• If you really want to scale up your automation you can’t scale it up unless you have the power and flexibility and that’s what Selenium brought to the table. To give the power back into the tester’s hand. But it obviously comes with a pretty huge overhead of custom frameworks, automation design, chasing that code, maintenance and unless you write a series of perfect world frameworks you know the output of Selenium can drag you down.
  • Interestingly when we talk about Continuous Delivery and Continuous Integration and I know a lot of organizations have a misconception that if they just align their automation suite to a CI tool that’s their job done. They’ve achieved continuous testing. But it’s really a lot more than that.
  • So you can functionally virtualize your application. So that even while it’s under development you can start to write your automation logic, start writing your automation test suites so that you really get ahead of the curve right in terms of bringing that instant automation and not suffer a couple of sprints lag which you usually do.
  • All I would say is — don’t jump into selecting an automation tool or a technology if you’re evaluating newer avenues or whether you may be you know going into automation as a new profession or whether you’re looking to adopt more and more automation for your organization. Look at it from a perspective of which solution brings in the most robustness in automation. Which can give me obviously the speed to align with my continuous delivery and then you know lastly most importantly don’t just look at web automation in a silo. Have a solution, these days the application architecture is complex enough to be selecting a solution which can handle your web to your file interactions, to your APIs, to your database all in a simple flaw without having to hire an army of developers to accomplish that.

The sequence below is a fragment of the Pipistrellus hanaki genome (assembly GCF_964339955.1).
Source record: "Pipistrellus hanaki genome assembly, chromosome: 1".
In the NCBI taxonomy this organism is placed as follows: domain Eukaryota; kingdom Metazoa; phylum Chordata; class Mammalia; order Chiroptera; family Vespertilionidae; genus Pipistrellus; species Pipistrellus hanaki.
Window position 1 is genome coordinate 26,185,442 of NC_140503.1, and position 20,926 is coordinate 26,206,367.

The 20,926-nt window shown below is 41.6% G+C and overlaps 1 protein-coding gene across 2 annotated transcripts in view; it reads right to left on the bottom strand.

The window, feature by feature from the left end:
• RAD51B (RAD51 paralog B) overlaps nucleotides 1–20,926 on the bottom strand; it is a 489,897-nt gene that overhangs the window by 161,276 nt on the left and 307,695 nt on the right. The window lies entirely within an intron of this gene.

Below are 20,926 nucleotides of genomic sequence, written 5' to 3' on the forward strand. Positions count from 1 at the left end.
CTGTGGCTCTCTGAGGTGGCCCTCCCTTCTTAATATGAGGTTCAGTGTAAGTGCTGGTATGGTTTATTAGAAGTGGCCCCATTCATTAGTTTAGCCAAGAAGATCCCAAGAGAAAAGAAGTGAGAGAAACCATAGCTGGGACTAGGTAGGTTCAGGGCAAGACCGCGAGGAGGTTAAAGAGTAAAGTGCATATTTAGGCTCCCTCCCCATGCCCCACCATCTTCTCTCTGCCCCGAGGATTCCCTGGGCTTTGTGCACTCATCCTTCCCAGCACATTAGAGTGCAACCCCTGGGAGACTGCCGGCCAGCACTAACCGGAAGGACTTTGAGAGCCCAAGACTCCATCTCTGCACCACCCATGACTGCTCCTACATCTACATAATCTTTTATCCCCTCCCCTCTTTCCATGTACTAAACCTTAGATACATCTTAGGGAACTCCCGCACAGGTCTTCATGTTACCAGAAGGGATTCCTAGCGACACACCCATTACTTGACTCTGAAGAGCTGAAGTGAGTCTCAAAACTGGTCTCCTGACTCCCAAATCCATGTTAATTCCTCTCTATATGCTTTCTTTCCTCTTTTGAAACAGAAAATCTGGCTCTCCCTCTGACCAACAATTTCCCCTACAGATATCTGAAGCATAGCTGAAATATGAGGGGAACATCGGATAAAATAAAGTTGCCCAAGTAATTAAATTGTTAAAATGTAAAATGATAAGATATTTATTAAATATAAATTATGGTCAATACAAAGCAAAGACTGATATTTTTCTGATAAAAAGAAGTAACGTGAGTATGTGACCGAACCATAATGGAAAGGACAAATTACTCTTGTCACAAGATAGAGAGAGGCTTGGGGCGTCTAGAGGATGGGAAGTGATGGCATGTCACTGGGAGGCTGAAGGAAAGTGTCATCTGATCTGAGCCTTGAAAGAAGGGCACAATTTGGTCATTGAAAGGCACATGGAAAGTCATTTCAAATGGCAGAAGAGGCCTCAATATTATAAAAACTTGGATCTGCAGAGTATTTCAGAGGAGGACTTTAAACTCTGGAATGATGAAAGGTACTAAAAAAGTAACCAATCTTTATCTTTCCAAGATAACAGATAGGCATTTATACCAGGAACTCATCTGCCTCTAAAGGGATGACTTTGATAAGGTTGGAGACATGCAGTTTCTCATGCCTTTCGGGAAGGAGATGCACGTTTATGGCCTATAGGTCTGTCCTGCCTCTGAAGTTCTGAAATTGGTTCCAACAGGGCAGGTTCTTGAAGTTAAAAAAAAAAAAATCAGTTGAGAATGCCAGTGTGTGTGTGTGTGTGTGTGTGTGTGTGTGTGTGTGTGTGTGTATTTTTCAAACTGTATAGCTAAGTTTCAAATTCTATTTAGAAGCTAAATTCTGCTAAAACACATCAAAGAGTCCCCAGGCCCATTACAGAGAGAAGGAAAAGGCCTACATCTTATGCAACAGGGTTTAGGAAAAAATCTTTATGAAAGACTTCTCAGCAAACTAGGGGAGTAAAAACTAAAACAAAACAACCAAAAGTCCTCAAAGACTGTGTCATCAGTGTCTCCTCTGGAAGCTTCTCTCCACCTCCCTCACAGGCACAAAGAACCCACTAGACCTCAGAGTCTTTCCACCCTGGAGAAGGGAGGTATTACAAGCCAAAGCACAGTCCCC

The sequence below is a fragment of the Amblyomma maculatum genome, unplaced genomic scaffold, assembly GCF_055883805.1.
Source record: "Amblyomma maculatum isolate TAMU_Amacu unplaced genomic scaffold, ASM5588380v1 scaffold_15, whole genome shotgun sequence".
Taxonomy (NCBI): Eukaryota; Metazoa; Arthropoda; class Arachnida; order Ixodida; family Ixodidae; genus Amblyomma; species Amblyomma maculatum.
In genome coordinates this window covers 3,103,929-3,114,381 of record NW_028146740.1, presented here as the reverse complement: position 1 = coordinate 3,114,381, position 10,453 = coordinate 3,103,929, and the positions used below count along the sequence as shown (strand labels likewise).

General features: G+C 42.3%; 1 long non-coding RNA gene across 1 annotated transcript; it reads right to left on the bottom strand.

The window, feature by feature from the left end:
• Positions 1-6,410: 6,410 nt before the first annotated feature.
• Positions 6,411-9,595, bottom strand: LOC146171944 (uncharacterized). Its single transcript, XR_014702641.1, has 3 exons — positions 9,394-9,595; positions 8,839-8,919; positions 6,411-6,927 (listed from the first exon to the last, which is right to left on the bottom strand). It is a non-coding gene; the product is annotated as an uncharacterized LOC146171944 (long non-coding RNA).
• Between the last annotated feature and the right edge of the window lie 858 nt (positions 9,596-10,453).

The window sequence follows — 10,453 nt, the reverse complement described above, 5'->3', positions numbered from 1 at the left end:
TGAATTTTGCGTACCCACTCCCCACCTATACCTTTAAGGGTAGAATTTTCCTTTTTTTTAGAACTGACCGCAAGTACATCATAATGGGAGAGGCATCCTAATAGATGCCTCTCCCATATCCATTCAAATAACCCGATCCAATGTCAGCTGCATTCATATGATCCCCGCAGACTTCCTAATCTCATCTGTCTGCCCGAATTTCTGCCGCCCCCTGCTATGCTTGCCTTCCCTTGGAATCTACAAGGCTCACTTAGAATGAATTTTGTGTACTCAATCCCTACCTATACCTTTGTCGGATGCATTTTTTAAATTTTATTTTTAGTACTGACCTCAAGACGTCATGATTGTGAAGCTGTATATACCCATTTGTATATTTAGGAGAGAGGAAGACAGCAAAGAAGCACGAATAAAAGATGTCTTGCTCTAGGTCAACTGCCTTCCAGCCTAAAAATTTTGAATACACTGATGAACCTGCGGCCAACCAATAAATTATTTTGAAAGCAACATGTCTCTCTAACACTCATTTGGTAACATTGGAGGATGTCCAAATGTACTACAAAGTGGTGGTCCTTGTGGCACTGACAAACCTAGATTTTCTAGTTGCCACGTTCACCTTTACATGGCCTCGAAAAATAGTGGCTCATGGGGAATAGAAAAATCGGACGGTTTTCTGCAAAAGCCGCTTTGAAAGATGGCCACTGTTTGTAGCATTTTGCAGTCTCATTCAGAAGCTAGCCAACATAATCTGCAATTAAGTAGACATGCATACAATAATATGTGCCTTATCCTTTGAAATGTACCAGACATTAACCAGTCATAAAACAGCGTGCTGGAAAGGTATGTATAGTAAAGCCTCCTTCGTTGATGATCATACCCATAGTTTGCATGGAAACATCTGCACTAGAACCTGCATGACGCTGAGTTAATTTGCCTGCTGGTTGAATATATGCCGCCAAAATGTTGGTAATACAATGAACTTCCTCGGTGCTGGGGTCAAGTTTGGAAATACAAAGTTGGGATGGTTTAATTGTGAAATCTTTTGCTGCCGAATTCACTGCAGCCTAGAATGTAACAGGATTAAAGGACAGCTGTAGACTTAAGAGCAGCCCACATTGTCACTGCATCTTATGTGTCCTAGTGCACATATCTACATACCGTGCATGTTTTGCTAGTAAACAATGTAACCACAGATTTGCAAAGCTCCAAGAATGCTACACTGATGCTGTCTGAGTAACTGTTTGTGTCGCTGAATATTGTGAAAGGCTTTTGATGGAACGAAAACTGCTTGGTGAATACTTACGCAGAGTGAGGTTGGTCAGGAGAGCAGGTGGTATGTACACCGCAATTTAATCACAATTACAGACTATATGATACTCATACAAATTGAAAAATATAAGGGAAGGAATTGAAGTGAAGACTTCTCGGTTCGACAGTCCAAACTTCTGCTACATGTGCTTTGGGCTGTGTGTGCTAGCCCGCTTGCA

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Thanks again for listening to the show. If it has helped you in any way, shape or form, please share it using the social media buttons you see on the page. Additionally, reviews for the podcast on iTunes are extremely helpful and greatly appreciated! They do matter in the rankings of the show and I read each and every one of them.

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Test Talks
248: What is Programming with Edaqa Mortoray

Have you ever wondered what is programming really is, at a deeper level than the obvious answer? That’s what we’ll be test talking about today with Edaqa Mortoray, author of the new book What is programming? A Harmony of People, Code that runs the world, and the Individual behind the Keyboard. If you’ll remember from a previous TestTalks episode, Edaqa is the inventor of the Leaf programming language, so he knows a thing or two about programming. Don’t miss it